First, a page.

What is your vote worth?

By Chloe Penfold

Days before their opinion decides America’s next president, voters now have a way to find out how important their vote actually is.

Abine.com has published an online calculator, allowing the public to calculate how much (in dollars) their votes are worth to the political campaigns of both candidates. It works out the amount through a series of questions taking into account your gender, voting history of yourself and friends, and even the privacy settings you have on your computer.

For example, if you’re a male in California, with over 100 Facebook friends who vote; you’ve always voted for the same party; you have no online privacy settings even though you spend more than a few hours online everyday; and you’ve seen many political ads online, your vote is worth $31 Now, if you’re exactly the same but female, your vote is worth $34.

The worth of your vote is also heightened if you are from a swing state. In California a male’s vote may be worth $31 to a political campaign, whereas the vote of that same man except living in Florida, calculates a worth of $38, and the same occurs for women with $34 compared to $40.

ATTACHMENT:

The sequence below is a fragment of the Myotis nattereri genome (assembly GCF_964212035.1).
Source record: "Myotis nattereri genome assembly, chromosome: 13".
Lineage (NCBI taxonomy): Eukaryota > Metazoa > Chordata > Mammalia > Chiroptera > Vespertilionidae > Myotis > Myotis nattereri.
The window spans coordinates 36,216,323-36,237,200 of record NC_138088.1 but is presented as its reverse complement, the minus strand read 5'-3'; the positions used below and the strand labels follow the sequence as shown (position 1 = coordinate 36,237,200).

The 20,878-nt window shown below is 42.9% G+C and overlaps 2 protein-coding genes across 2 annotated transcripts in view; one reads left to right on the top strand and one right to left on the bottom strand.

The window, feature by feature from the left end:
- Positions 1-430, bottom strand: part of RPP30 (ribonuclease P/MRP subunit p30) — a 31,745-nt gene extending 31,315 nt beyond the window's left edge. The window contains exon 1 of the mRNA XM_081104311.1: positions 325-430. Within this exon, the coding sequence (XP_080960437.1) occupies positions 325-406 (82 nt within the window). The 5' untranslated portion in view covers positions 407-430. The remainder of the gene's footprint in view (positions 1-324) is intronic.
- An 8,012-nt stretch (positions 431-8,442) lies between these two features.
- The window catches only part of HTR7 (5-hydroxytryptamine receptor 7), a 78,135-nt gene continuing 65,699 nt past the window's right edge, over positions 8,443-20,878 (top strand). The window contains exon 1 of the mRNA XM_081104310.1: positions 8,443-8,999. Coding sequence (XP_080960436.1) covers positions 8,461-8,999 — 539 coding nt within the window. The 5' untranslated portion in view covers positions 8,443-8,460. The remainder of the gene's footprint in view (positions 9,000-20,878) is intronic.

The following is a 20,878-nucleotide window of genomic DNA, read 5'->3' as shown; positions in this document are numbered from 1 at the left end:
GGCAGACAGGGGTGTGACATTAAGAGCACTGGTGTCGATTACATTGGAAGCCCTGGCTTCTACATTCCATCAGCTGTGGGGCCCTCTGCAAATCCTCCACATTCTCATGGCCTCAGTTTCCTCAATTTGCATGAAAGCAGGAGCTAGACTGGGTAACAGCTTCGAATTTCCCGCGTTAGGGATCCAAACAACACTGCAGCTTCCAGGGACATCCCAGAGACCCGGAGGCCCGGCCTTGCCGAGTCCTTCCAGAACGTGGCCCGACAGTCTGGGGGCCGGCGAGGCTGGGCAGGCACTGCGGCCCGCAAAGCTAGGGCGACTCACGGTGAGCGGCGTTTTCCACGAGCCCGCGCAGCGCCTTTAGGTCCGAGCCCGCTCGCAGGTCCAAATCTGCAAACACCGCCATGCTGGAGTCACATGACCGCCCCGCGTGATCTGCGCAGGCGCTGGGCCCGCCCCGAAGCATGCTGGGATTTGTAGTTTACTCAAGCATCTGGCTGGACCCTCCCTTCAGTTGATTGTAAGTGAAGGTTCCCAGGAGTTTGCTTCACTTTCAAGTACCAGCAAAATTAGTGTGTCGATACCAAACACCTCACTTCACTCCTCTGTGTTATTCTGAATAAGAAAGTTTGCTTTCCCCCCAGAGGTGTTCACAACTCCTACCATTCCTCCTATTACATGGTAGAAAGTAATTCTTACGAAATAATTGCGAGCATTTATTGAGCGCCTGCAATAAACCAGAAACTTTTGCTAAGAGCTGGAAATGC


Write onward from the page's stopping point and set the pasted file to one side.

All in all The Centre for American Women and Politics states that more women have voted than men in every election since 1980. This pattern is set to continue following a 10 million greater turn out for women than men during the 2008 election (US Census Bureau) . Women and mothers are seen to have a greater influence within their households and are more likely to be targeted by campaigners, as they are more likely to change their choice of candidate last minute. There is also the added influence of children, as a mother’s vote will not only impact her, also her child.

When the votes go in on November 6th, obviously everything will count, no matter where you live, and what gender you are, everyone will play a part in who settles into the White House next year. Regardless off how much a vote is worth on paper, it will still have an impact on the outcome this year, and also in other elections still to come.

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